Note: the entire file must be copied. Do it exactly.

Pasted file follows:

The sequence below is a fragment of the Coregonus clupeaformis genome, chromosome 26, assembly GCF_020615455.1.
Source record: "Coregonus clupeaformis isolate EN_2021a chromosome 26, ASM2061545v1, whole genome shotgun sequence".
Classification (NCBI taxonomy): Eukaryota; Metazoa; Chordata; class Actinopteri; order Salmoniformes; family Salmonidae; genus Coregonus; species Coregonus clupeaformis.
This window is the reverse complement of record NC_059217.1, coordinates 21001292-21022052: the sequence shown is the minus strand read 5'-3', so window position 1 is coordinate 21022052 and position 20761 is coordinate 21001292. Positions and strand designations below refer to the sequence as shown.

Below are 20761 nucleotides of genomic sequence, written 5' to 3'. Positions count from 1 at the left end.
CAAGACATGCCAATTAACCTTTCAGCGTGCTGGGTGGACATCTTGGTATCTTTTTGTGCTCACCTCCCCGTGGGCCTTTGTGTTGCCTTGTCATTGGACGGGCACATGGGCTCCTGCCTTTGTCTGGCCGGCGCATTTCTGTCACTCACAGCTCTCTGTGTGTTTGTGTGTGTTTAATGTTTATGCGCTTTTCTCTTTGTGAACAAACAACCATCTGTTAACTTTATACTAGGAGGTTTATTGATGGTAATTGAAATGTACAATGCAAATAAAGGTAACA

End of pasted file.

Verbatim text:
The sequence below is a fragment of the Coregonus clupeaformis genome, chromosome 26, assembly GCF_020615455.1.
Source record: "Coregonus clupeaformis isolate EN_2021a chromosome 26, ASM2061545v1, whole genome shotgun sequence".
Classification (NCBI taxonomy): Eukaryota; Metazoa; Chordata; class Actinopteri; order Salmoniformes; family Salmonidae; genus Coregonus; species Coregonus clupeaformis.
This window is the reverse complement of record NC_059217.1, coordinates 21001292-21022052: the sequence shown is the minus strand read 5'-3', so window position 1 is coordinate 21022052 and position 20761 is coordinate 21001292. Positions and strand designations below refer to the sequence as shown.

Below are 20761 nucleotides of genomic sequence, written 5' to 3'. Positions count from 1 at the left end.
CAAGACATGCCAATTAACCTTTCAGCGTGCTGGGTGGACATCTTGGTATCTTTTTGTGCTCACCTCCCCGTGGGCCTTTGTGTTGCCTTGTCATTGGACGGGCACATGGGCTCCTGCCTTTGTCTGGCCGGCGCATTTCTGTCACTCACAGCTCTCTGTGTGTTTGTGTGTGTTTAATGTTTATGCGCTTTTCTCTTTGTGAACAAACAACCATCTGTTAACTTTATACTAGGAGGTTTATTGATGGTAATTGAAATGTACAATGCAAATAAAGGTAACA